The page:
Four Myths About Millennials in the Workplace: Debunked

Lauren TREES's picture

There’s a lot of talk among employers about how different Millennials are from the Gen Xers and Baby Boomers who came before them. But recent APQC research on Preparing for the Future of Work found that what younger talent really wants might surprise the organizations competing to hire them. Here are four common myths about Millennial workers that the APQC study effectively debunked:

Myth #1: They crave constant collaboration. Many employers believe that Millennials are all about embracing teamwork, and that’s largely true. But putting them in an open cubicle farm may not be the key to tapping their productivity. Although almost half of Millennials work in cubicles or open-plan offices, 78 percent say they would be more productive at work if they had more private space for individual work and reflection. It’s not that they don’t appreciate the value of collaboration; it’s just that they also want an environment that allows them to dig deep, concentrate, and get things done on their own.

Myth #2: They prefer virtual communication. Because Millennials were raised on technology, many employers assume they’ll naturally gravitate to virtual communication channels at work. But when asked how they like to innovate and solve problems, the top three collaboration methods among Millennials are all face-to-face: scheduled meetings, spontaneous interactions, and conferences or working sessions. In fact, Millennials are significantly less likely than Baby Boomers to cite virtual meetings among their preferred modes of collaboration.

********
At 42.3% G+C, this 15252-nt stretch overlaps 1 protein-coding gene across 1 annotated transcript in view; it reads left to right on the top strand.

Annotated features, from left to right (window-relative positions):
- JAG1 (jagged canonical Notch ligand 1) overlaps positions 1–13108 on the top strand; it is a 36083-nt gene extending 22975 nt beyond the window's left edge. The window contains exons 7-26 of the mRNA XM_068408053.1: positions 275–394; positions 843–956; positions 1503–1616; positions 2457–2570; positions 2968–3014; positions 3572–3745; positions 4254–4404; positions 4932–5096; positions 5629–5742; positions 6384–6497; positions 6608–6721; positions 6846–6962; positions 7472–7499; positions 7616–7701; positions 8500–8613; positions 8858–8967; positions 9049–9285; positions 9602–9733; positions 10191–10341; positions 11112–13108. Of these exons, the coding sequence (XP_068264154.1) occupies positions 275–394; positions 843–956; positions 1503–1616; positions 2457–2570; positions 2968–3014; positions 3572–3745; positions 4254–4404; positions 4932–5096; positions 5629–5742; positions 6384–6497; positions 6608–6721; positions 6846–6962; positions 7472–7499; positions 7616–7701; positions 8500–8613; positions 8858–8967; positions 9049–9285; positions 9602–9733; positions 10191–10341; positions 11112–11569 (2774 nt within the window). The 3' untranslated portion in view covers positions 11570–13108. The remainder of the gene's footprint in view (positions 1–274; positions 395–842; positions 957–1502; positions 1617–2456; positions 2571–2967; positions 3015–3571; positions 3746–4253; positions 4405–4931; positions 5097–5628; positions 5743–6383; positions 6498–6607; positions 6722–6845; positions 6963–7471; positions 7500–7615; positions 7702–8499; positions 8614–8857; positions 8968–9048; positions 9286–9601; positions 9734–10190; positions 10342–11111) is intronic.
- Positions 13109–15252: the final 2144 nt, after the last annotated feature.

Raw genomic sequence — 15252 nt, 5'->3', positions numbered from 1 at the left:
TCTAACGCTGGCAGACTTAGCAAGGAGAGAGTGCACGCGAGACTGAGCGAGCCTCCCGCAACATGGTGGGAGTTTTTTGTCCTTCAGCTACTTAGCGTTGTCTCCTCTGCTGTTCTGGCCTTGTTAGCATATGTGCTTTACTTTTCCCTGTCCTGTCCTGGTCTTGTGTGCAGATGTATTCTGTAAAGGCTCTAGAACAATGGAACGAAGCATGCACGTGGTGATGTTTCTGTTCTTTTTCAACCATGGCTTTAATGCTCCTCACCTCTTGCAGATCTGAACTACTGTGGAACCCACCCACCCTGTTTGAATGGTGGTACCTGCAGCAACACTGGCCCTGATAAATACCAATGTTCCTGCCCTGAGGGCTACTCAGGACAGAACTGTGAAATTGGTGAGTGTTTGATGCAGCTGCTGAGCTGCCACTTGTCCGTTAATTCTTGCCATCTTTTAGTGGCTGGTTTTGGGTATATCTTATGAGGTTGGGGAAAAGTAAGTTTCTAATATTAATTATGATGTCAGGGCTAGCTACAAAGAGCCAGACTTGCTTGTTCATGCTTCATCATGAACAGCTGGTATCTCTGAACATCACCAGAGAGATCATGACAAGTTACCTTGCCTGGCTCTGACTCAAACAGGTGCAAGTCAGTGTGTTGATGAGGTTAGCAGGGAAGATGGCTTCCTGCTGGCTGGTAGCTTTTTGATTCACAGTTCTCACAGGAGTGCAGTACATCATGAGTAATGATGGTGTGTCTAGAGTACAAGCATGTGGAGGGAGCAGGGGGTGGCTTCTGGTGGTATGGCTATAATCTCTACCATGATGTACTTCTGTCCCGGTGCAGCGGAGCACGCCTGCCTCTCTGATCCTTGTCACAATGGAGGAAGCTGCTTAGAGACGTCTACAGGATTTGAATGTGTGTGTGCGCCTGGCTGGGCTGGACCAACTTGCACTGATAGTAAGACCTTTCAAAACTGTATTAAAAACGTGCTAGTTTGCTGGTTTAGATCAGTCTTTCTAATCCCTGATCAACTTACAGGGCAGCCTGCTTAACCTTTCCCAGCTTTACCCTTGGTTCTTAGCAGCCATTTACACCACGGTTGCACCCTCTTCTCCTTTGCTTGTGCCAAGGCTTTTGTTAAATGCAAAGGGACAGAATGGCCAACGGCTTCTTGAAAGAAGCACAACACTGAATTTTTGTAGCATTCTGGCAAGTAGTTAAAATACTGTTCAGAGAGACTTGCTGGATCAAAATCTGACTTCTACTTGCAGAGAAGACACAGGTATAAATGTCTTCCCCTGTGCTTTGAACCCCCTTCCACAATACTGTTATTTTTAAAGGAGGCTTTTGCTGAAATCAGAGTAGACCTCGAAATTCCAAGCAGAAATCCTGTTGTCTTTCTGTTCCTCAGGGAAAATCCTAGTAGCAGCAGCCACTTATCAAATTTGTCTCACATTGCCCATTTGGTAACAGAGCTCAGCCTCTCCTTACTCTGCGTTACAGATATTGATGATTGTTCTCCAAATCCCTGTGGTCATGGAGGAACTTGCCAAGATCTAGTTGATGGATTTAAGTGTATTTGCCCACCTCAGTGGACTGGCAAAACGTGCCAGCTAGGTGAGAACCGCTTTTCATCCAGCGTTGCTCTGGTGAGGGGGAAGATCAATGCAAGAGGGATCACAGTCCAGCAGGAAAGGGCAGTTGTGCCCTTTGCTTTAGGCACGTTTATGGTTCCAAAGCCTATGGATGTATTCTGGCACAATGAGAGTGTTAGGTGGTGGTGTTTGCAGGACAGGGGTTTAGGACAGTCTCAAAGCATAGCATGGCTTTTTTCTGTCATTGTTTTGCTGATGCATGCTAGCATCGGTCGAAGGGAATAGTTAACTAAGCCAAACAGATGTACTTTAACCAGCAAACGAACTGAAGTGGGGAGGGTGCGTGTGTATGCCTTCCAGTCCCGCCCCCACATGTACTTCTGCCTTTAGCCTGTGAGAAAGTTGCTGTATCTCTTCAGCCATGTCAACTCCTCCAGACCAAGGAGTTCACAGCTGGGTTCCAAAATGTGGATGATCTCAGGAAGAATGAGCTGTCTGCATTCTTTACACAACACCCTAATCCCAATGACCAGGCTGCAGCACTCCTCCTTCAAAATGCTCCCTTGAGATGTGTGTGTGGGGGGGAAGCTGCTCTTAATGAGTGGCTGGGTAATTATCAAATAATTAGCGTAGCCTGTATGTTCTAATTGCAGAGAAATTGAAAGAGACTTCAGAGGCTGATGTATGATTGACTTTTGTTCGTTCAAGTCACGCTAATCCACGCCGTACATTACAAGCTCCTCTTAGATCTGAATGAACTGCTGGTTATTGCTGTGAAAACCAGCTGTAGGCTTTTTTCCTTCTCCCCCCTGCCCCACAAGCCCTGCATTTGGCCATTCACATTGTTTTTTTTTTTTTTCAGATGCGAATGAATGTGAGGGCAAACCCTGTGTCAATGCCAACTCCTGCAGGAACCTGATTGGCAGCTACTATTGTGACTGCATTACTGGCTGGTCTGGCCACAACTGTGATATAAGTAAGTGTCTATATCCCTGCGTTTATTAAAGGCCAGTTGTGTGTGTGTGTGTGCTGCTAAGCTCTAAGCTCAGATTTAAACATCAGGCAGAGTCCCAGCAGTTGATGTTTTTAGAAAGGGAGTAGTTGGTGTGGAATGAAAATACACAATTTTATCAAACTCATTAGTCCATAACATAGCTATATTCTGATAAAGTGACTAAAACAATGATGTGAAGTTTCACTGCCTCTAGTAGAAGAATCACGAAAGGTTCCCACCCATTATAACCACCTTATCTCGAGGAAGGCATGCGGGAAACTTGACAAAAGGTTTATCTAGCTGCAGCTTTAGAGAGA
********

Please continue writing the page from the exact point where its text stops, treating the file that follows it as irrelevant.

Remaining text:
Myth #3: They’re always wired in. Yes, Millennials might spend a lot of time on their phones, but does that mean they’re constantly checking their work email outside the office? While they are more likely than Boomers or Gen Xers to say they prefer collaboration through email, they’re also less likely to handle work messages outside normal business hours. Only 44 percent of Millennials check their work emails regularly during downtime, compared with 55 percent of Gen Xers and almost 60 percent of Boomers.

Myth #4: Their jobs are plenty flexible. Many employers try to attract young talent with flexible workplace practices, but they may not be doing enough. Only 59 percent Millennials say their jobs give them the flexibility they need, compared to 71 percent of Gen Xers and 74 percent of Boomers. They’re also more likely than older generations to say they want additional flexibility, with three-fourths saying they want to work from home or customize their working hours. In fact, flexibility is a big draw for all three generations, who all told APQC it is a big factor in their decisions to accept, stay in, or leave a job.

What are the take-aways for employers who want to attract and retain younger talent? Think carefully about workspace design, and build flexibility into the jobs you offer. Giving people more control over their work experience may boost both productivity and loyalty.

Want to learn more? APQC Members can read the full Generational Differences in Work Experiences and Preferences report in APQC’s Knowledge Base.

Data on Millennials in the Workplace

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